Friday, August 16, 2002

Republican Bill Simon’s cash-starved campaign for California governor has asked 34 employees about half of its paid staff members to work for free from now through Nov. 5, The Washington Times has learned.
The campaign has told these mostly midlevel and lower-level employees that they no longer will be paid but will receive double their accumulated salary if they work as volunteers and Mr. Simon wins, a campaign official confided.
“This move is not just all about cost savings,” said the senior official who asked not to be identified. “Some people in the campaign are not doing their jobs.”
James Fisfis, the communications director who had been with Mr. Simon’s campaign from the beginning, and James Camp, the political director, were among those given the option of working for free or leaving. Both left.
The survivors are former staffers from Secretary of State Bill Jones’ losing primary campaign against Mr. Simon. They include Rob Lapsley, who has been running the Jones campaign and who is now the campaign manager.
Mr. Lapsley told other senior officials in a private meeting that was inadvertently transmitted on an open cell phone in the room that the firings were not about saving money for television ads.
“We’re only saving $1.5 million and we can’t buy much TV time with that. We just have to save the money,” a staff member who overheard the conversation told The Times.
Mr. Simon, though at a hotel a short distance from campaign headquarters, did not appear to personally announce the firings or to thank those being let go for their work.
One Simon source said the campaign had 74 paid staff members. Another put the figure at 52. Earlier this summer, some campaign officials said the paid staff numbered more than 100.
“The staff reduction should please the White House, which has been after us to reduce staff,” said the Simon official.
“This isn’t just a Simon-is-out-of-money move, but guys like me are [angry] at the work product and the way it is going,” the official said. “Noticeably gone are some of the geniuses who told Bill Simon to withhold his tax returns.”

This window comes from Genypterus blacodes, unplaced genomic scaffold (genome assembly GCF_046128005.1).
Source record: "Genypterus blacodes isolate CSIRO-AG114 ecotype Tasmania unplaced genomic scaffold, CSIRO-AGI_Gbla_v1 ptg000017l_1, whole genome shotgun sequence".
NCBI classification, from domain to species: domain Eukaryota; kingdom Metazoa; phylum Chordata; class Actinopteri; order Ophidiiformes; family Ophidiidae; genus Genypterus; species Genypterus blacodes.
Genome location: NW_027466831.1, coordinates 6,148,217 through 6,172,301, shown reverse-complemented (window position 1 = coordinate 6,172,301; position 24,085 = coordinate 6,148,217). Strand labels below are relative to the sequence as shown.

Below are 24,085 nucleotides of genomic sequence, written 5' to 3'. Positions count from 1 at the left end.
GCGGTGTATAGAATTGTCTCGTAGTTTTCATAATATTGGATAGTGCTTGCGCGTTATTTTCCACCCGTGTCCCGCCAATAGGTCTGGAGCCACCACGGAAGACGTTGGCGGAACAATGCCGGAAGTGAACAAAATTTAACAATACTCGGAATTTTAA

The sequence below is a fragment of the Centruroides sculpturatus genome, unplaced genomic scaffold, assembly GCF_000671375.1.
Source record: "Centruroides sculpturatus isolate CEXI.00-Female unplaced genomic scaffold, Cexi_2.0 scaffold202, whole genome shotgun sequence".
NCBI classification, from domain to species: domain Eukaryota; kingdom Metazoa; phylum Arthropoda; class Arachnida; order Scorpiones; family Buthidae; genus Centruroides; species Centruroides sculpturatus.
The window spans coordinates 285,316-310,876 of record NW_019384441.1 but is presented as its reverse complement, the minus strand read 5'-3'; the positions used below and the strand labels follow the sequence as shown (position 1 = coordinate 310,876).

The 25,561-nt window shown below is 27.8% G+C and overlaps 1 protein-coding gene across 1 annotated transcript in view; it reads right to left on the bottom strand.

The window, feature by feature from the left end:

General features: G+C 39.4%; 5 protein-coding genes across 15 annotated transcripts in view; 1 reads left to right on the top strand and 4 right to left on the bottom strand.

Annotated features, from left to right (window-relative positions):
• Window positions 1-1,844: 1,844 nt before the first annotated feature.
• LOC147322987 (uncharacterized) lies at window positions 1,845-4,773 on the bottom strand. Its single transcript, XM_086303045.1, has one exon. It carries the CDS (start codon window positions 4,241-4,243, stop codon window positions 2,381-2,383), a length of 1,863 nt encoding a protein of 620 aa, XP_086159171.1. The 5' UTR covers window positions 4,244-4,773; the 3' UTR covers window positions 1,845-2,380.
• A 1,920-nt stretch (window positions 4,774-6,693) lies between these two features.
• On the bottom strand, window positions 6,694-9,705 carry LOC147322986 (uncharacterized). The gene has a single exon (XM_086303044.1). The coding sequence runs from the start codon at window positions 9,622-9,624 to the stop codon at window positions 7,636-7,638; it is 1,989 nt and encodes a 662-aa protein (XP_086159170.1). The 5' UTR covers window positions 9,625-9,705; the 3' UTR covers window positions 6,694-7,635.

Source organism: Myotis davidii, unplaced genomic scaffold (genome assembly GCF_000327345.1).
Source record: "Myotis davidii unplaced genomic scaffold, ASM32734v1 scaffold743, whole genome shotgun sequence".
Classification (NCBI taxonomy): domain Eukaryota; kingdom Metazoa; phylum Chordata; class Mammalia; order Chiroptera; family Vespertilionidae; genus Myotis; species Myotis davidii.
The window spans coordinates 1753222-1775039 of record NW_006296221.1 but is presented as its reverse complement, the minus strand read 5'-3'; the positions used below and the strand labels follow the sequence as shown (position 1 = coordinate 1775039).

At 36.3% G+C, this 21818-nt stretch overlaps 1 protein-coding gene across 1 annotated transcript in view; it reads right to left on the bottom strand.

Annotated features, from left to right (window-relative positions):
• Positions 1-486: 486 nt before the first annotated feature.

Mr. Fisfis, however, said: “Out of respect for Bill Simon’s privacy, only the most senior people on the campaign were allowed to have input as to whether to release his tax returns.”
Among those giving Mr. Simon such advice was Sal Russo, the chief strategist and overall campaign manager, who remains in that role.
A damage-assessment poll for the Simon campaign by the Republican National Committee was delayed after The Times reported last week that it was to be taken at the beginning of this week. A campaign source said the poll has been rescheduled for early next week, with the results to be available to President Bush before he goes to California for the Simon fund-raisers.
The campaign also abruptly has moved a fund-raiser at which Mr. Bush is scheduled to appear to a smaller site.
The campaign said many of the major donors who had been invited to next week’s event complained about the traffic they would have to endure on the Ventura Freeway to get to the Simi Valley ranch of Republican donor David Murdock, chief executive officer of Dole Foods.
The fund-raiser will be held instead at the Regency Club on Wilshire Boulevard in Los Angeles as a breakfast instead of a lunch. Several California Republicans familiar with both sites said they believed the change signaled that organizers had sold fewer tickets than expected.
But a campaign aide, who asked not to be identified, said the event had been sold out and the new site was chosen because it would hold more people.
“That’s nonsense,” a Republican close to both the campaign and the White House said privately.
“We’ve had a fund-raiser at the Murdock ranch before, and it holds thousands,” the source said. “The Regency Club will hold a whole lot fewer people.”
A campaign official said the combined target of the three Bush-Simon events next weekend is about $3 million. Mr. Simon’s campaign has about $5 million on hand compared with about $32 million that the campaign of Democratic Gov. Gray Davis has available.
A campaign official said the staff layoffs are designed to hoard money for major TV advertising buys beginning in September. One day of campaign advertising in the state costs between $1.3 million and $1.5 million about what the staff cuts are expected to save.

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